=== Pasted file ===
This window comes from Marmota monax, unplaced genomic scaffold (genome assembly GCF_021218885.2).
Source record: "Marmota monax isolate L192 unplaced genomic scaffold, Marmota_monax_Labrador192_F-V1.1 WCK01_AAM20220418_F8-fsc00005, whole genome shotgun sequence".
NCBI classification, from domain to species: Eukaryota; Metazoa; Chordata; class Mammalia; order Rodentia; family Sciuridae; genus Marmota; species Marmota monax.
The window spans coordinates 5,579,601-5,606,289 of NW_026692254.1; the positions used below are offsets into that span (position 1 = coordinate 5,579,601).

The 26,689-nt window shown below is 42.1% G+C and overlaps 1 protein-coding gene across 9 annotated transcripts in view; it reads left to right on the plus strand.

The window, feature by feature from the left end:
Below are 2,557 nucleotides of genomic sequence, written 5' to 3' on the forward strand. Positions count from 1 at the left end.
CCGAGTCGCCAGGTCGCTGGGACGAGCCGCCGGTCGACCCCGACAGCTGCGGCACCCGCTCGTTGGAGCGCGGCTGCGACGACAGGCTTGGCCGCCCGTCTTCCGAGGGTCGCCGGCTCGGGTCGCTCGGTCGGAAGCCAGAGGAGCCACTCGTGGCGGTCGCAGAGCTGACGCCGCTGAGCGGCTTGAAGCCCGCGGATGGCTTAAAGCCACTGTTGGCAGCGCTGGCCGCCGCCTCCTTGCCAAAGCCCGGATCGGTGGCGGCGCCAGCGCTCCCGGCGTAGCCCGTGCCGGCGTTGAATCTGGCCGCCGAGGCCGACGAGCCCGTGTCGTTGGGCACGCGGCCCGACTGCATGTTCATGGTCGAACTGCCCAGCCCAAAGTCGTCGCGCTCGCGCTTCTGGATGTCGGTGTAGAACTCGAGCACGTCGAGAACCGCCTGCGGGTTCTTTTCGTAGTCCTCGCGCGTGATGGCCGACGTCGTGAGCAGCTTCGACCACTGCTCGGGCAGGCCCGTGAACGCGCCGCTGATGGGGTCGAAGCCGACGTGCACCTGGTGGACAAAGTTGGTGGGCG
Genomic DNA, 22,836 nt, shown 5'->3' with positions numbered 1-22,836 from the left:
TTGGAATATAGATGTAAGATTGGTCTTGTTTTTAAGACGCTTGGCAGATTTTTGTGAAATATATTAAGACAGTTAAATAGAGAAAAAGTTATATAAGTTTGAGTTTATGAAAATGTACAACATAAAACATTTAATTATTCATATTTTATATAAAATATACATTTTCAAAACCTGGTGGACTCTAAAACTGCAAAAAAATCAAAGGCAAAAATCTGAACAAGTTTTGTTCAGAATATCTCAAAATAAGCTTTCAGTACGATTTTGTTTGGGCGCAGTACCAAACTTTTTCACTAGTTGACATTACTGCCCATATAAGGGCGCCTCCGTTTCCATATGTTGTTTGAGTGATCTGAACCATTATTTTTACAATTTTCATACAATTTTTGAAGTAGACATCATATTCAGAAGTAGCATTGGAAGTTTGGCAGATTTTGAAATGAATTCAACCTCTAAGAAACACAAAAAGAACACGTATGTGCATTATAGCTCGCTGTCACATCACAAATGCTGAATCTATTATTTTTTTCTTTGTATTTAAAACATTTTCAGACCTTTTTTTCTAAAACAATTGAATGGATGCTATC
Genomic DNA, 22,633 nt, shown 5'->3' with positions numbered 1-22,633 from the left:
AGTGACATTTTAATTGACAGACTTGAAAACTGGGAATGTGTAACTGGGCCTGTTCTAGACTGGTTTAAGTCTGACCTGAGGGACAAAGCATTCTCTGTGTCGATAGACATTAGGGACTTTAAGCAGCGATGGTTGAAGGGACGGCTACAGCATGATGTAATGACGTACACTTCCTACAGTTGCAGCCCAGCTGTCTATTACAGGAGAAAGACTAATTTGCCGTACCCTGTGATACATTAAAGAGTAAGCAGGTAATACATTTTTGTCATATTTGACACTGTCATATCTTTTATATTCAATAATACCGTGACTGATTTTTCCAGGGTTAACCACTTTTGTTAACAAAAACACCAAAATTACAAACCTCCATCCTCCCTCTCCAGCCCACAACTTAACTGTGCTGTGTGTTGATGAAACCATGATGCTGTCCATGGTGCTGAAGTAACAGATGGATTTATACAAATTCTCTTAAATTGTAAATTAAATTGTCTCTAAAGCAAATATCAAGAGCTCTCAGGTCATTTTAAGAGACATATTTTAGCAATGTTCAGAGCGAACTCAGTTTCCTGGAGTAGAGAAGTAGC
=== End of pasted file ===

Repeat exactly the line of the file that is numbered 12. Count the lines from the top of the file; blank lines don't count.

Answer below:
AGTGACATTTTAATTGACAGACTTGAAAACTGGGAATGTGTAACTGGGCCTGTTCTAGACTGGTTTAAGTCTGACCTGAGGGACAAAGCATTCTCTGTGTCGATAGACATTAGGGACTTTAAGCAGCGATGGTTGAAGGGACGGCTACAGCATGATGTAATGACGTACACTTCCTACAGTTGCAGCCCAGCTGTCTATTACAGGAGAAAGACTAATTTGCCGTACCCTGTGATACATTAAAGAGTAAGCAGGTAATACATTTTTGTCATATTTGACACTGTCATATCTTTTATATTCAATAATACCGTGACTGATTTTTCCAGGGTTAACCACTTTTGTTAACAAAAACACCAAAATTACAAACCTCCATCCTCCCTCTCCAGCCCACAACTTAACTGTGCTGTGTGTTGATGAAACCATGATGCTGTCCATGGTGCTGAAGTAACAGATGGATTTATACAAATTCTCTTAAATTGTAAATTAAATTGTCTCTAAAGCAAATATCAAGAGCTCTCAGGTCATTTTAAGAGACATATTTTAGCAATGTTCAGAGCGAACTCAGTTTCCTGGAGTAGAGAAGTAGC